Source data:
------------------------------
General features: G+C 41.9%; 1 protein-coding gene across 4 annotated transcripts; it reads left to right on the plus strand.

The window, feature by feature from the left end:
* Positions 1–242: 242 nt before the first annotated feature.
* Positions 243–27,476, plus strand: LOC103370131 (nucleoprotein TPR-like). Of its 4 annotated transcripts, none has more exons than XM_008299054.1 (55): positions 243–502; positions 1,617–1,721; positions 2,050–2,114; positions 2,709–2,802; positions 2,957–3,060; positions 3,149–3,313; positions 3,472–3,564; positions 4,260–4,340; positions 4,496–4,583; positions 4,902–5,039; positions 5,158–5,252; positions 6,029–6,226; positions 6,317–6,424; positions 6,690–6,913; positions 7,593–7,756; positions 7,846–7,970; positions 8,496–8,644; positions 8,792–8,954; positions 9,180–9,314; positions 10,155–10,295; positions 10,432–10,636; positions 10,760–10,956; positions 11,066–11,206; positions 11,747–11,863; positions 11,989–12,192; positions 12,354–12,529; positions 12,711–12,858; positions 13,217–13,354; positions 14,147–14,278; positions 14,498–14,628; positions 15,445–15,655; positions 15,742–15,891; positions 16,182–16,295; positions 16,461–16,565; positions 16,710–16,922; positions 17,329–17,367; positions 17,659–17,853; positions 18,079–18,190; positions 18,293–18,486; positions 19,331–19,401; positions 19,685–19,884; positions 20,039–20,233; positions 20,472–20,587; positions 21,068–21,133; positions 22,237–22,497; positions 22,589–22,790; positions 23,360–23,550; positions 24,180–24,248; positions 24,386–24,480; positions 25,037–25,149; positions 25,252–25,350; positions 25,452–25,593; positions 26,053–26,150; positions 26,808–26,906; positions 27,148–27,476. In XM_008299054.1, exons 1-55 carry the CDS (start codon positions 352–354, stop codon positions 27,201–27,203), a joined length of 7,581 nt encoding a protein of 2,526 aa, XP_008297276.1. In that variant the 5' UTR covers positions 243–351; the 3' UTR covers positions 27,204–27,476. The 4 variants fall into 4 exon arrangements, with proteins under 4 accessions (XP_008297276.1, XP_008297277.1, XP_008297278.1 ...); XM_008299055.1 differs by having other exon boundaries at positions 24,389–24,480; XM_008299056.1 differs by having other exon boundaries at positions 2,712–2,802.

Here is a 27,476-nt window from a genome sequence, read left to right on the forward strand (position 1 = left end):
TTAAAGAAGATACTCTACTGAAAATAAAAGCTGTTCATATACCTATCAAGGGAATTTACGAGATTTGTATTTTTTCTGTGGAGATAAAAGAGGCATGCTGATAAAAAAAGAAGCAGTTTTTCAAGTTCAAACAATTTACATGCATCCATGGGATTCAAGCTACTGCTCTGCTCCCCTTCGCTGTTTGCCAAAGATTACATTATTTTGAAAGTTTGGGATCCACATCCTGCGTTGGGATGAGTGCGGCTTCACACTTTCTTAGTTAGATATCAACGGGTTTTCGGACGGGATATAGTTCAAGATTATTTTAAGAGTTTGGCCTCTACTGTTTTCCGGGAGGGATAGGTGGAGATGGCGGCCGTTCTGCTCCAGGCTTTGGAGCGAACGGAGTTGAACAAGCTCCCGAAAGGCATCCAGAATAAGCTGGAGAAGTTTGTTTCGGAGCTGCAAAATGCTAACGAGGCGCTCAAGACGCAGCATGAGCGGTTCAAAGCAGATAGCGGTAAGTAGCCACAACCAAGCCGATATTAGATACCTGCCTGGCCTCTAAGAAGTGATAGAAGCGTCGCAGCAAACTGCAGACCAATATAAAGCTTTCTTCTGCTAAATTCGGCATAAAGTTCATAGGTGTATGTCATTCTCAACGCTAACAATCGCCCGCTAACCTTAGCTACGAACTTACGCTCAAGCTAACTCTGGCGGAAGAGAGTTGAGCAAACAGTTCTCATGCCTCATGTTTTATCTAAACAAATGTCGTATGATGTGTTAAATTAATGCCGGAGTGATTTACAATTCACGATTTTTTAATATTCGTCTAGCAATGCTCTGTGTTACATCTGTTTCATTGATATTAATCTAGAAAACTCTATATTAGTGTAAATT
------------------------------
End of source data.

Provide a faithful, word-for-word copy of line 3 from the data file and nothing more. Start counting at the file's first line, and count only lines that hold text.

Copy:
* Positions 1–242: 242 nt before the first annotated feature.